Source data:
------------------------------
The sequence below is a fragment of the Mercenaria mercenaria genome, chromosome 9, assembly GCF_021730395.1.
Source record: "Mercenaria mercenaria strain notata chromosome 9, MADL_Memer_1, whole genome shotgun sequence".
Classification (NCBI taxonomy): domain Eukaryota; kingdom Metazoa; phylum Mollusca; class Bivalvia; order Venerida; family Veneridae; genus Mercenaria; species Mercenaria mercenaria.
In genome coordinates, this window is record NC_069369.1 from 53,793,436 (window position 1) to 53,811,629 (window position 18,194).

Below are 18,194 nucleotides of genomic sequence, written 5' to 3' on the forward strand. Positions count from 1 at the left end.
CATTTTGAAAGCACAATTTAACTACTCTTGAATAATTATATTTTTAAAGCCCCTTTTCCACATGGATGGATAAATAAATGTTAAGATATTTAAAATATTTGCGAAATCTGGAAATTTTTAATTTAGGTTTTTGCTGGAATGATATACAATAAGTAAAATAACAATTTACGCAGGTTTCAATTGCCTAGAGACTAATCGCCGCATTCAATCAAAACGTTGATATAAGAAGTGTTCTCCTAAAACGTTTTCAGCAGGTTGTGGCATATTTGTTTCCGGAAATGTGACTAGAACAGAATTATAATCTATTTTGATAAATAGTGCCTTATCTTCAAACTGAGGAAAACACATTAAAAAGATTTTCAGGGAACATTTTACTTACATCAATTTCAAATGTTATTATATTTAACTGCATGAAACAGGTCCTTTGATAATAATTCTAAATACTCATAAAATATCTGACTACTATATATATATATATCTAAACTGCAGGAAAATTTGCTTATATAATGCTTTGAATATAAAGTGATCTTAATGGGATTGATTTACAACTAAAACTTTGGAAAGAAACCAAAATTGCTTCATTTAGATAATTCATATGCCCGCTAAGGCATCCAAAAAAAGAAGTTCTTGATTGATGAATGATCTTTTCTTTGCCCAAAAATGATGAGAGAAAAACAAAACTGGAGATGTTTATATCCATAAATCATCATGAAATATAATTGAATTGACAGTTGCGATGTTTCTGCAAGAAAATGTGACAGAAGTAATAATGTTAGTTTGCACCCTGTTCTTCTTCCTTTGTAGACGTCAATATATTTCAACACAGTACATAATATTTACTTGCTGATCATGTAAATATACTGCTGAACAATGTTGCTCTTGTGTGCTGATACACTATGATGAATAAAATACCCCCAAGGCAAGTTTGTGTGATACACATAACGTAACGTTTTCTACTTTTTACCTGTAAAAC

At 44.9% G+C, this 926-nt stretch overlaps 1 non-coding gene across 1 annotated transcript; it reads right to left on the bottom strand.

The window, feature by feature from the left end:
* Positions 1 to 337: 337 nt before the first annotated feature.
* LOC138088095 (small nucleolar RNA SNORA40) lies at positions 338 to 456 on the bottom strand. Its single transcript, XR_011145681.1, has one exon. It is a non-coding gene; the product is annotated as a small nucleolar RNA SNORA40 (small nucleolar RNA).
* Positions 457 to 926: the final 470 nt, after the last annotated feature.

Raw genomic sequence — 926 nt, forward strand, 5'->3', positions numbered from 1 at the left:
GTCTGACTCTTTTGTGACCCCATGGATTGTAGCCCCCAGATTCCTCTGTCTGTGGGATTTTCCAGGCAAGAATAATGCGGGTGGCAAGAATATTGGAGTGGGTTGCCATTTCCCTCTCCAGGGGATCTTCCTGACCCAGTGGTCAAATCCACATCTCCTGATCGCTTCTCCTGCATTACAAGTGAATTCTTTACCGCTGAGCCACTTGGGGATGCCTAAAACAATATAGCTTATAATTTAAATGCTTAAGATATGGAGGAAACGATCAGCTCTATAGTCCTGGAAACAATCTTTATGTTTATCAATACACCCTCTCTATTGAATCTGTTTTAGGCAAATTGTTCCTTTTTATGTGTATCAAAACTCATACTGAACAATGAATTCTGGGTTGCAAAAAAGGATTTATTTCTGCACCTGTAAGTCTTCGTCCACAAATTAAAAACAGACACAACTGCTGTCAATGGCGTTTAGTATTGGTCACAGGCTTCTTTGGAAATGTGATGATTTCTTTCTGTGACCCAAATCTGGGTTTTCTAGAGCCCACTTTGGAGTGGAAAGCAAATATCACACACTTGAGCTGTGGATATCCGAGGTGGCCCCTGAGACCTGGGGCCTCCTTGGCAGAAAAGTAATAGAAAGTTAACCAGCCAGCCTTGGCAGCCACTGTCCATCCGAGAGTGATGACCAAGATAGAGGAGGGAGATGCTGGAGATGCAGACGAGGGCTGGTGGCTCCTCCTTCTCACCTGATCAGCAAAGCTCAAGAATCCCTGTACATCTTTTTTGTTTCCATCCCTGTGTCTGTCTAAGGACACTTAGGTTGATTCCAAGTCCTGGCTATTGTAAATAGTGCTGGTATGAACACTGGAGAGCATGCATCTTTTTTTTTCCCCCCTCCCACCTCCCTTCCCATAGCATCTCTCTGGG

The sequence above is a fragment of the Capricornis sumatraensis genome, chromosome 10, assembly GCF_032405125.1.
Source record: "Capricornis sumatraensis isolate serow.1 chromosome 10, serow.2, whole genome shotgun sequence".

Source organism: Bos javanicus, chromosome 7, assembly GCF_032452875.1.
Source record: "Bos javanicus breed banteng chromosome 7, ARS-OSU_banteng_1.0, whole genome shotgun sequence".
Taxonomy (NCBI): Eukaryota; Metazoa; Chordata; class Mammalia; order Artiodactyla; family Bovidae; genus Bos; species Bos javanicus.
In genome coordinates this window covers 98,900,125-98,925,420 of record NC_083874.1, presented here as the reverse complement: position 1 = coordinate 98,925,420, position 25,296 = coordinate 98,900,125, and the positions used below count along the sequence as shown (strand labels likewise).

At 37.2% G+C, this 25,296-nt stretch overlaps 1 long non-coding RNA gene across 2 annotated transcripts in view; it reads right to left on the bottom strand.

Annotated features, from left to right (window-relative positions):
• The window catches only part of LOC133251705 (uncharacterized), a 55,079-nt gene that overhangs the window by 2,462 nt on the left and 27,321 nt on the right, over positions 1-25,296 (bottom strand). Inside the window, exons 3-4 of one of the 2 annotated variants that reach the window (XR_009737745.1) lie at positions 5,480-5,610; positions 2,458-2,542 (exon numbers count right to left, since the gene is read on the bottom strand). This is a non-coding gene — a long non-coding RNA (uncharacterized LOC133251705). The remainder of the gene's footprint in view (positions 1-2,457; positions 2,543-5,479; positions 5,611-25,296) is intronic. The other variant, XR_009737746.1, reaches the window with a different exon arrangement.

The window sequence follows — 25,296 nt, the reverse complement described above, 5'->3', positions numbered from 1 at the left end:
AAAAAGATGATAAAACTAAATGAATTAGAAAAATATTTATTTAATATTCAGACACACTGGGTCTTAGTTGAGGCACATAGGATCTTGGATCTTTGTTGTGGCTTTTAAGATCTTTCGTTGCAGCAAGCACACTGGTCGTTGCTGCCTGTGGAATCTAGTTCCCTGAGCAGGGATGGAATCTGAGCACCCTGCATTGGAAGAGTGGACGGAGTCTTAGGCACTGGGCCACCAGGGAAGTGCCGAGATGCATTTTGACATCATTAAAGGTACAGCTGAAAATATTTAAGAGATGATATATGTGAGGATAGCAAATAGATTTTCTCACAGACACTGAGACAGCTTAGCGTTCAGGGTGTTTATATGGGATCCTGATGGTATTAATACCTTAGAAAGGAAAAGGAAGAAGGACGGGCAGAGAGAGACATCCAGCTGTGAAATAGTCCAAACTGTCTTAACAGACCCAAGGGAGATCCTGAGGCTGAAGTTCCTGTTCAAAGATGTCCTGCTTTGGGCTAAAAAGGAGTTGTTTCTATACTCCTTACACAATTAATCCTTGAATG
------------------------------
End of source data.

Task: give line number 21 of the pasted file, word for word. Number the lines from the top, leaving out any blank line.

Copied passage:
Annotated features, from left to right (window-relative positions):